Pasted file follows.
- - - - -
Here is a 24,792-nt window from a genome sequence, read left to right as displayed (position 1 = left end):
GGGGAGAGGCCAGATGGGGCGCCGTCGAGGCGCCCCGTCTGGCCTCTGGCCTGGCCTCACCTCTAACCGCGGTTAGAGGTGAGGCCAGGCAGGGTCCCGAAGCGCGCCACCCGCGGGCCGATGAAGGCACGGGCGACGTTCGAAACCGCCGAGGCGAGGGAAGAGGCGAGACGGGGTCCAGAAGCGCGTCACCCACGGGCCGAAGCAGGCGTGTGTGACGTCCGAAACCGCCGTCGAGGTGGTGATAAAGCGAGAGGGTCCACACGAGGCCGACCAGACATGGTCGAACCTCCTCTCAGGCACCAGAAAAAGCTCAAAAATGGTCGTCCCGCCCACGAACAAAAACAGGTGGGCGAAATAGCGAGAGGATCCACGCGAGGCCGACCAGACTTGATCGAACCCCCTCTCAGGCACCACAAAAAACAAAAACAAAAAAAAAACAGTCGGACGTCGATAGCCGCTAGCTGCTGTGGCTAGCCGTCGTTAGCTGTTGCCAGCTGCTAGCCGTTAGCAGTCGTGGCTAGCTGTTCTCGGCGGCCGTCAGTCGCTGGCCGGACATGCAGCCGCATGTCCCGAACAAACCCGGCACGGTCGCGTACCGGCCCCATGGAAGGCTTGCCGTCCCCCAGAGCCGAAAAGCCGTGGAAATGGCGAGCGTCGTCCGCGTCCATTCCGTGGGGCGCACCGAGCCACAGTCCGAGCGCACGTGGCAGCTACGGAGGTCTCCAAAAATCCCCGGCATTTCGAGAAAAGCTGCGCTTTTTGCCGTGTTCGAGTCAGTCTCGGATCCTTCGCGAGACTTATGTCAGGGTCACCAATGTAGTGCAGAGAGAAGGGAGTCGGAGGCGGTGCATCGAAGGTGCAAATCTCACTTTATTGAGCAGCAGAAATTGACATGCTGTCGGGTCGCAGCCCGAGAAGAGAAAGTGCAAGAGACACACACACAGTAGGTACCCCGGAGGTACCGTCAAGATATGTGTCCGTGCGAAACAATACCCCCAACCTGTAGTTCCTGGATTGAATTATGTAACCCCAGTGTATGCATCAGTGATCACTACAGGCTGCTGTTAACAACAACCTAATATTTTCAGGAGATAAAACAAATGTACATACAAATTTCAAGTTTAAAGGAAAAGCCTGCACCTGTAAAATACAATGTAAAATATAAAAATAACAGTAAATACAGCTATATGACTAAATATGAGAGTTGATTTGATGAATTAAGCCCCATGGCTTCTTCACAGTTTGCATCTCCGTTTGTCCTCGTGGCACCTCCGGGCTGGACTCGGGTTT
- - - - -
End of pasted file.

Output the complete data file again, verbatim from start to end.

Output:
Here is a 24,792-nt window from a genome sequence, read left to right as displayed (position 1 = left end):
GGGGAGAGGCCAGATGGGGCGCCGTCGAGGCGCCCCGTCTGGCCTCTGGCCTGGCCTCACCTCTAACCGCGGTTAGAGGTGAGGCCAGGCAGGGTCCCGAAGCGCGCCACCCGCGGGCCGATGAAGGCACGGGCGACGTTCGAAACCGCCGAGGCGAGGGAAGAGGCGAGACGGGGTCCAGAAGCGCGTCACCCACGGGCCGAAGCAGGCGTGTGTGACGTCCGAAACCGCCGTCGAGGTGGTGATAAAGCGAGAGGGTCCACACGAGGCCGACCAGACATGGTCGAACCTCCTCTCAGGCACCAGAAAAAGCTCAAAAATGGTCGTCCCGCCCACGAACAAAAACAGGTGGGCGAAATAGCGAGAGGATCCACGCGAGGCCGACCAGACTTGATCGAACCCCCTCTCAGGCACCACAAAAAACAAAAACAAAAAAAAAACAGTCGGACGTCGATAGCCGCTAGCTGCTGTGGCTAGCCGTCGTTAGCTGTTGCCAGCTGCTAGCCGTTAGCAGTCGTGGCTAGCTGTTCTCGGCGGCCGTCAGTCGCTGGCCGGACATGCAGCCGCATGTCCCGAACAAACCCGGCACGGTCGCGTACCGGCCCCATGGAAGGCTTGCCGTCCCCCAGAGCCGAAAAGCCGTGGAAATGGCGAGCGTCGTCCGCGTCCATTCCGTGGGGCGCACCGAGCCACAGTCCGAGCGCACGTGGCAGCTACGGAGGTCTCCAAAAATCCCCGGCATTTCGAGAAAAGCTGCGCTTTTTGCCGTGTTCGAGTCAGTCTCGGATCCTTCGCGAGACTTATGTCAGGGTCACCAATGTAGTGCAGAGAGAAGGGAGTCGGAGGCGGTGCATCGAAGGTGCAAATCTCACTTTATTGAGCAGCAGAAATTGACATGCTGTCGGGTCGCAGCCCGAGAAGAGAAAGTGCAAGAGACACACACACAGTAGGTACCCCGGAGGTACCGTCAAGATATGTGTCCGTGCGAAACAATACCCCCAACCTGTAGTTCCTGGATTGAATTATGTAACCCCAGTGTATGCATCAGTGATCACTACAGGCTGCTGTTAACAACAACCTAATATTTTCAGGAGATAAAACAAATGTACATACAAATTTCAAGTTTAAAGGAAAAGCCTGCACCTGTAAAATACAATGTAAAATATAAAAATAACAGTAAATACAGCTATATGACTAAATATGAGAGTTGATTTGATGAATTAAGCCCCATGGCTTCTTCACAGTTTGCATCTCCGTTTGTCCTCGTGGCACCTCCGGGCTGGACTCGGGTTT